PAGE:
Presentation on theme: "Arka Bhattacharya, David Culler (UCB) Aman Kansal, Sriram Sankar, Sriram Govindan (Microsoft) Latency-aware and performance- preserving Power Capping."— Presentation transcript:
Arka Bhattacharya, David Culler (UCB) Aman Kansal, Sriram Sankar, Sriram Govindan (Microsoft) Latency-aware and performance- preserving Power Capping
What do I mean by power capping ? Restrict server power consumption to a specific power budget, through manipulation of load or scaling of processor frequency.
Summary of the talk : Data Centers need power capping. Any power capping technique should be Fast ; and Ensure graceful degradation of performance Related work has proposed power capping either through frequency scaling, or processor utilization capping In an open system, using any one of these knobs might lead to a cascading failure Hence, to maintain a stable system one needs to Maintain desired power level through admission control, Implement a frequency scaling governor for safety
Data Center Cost Analysis James Hamilton’s 2010 figures for a 50k server, 8 MW facility. Power Distribution and Cooling is close to ~20% of total data center budget - James Hamilton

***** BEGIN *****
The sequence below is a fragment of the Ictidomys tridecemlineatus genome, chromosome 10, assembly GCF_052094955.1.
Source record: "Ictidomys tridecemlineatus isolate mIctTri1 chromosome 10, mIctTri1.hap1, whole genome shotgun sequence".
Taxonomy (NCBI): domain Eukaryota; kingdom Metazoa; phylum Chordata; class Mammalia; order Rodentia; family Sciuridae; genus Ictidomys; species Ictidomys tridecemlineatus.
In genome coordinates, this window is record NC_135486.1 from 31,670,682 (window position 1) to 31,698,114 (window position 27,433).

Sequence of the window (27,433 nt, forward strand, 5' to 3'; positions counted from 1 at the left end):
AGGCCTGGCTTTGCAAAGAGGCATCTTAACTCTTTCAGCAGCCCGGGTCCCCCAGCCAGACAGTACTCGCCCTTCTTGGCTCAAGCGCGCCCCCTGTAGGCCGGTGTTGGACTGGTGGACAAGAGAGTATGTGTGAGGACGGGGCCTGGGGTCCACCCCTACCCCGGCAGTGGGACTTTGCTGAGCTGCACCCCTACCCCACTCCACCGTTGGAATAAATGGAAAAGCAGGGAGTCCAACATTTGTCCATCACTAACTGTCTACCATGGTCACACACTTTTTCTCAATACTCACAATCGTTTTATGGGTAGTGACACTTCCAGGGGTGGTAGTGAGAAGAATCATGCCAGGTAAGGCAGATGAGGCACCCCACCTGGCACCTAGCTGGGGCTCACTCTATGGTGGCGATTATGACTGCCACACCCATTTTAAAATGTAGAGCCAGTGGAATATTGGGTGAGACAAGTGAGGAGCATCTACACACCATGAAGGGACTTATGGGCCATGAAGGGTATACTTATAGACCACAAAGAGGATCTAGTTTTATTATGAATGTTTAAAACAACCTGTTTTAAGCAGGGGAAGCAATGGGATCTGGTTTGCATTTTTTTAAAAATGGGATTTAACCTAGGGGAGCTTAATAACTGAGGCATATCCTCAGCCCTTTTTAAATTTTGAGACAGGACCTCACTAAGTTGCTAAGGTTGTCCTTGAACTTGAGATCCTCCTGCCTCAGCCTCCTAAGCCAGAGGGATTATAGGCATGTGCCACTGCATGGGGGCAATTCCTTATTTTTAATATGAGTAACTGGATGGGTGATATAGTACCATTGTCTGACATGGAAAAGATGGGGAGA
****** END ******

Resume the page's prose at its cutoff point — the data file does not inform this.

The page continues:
Why do power capping ? To under-provision UPS batteries/Generators According to previous figure, annual cost of power distribution and cooling equipment is > $7m for about 50k servers Current UPS provisions are mostly based on worst- case faceplate or spec-power ratings.
PDF of power consumption of a colo containing an online application CURRENT UPS PROVISIONING Peak power Headroom Aggressive UPS provisioning
Other reasons for doing power capping Ensure circuit protection Re-claim UPS re-charge budget Shave off data center peak power usage (for data centers paying peak-pricing rates) Differentiating service among data center apps React to change in power supply from utility
Ramp Rate of power spikes Time Power consumption 95 th percentile Power Spike = PowerConsumption(S2)-PowerConsumtion(S1) S1 S2 Ramp Rate = PowerSpike per sampling period
Power spikes in case of under- provisioned UPS Sampling rate = 30sec
For circuit protection : Latency Analysis of power-capping methods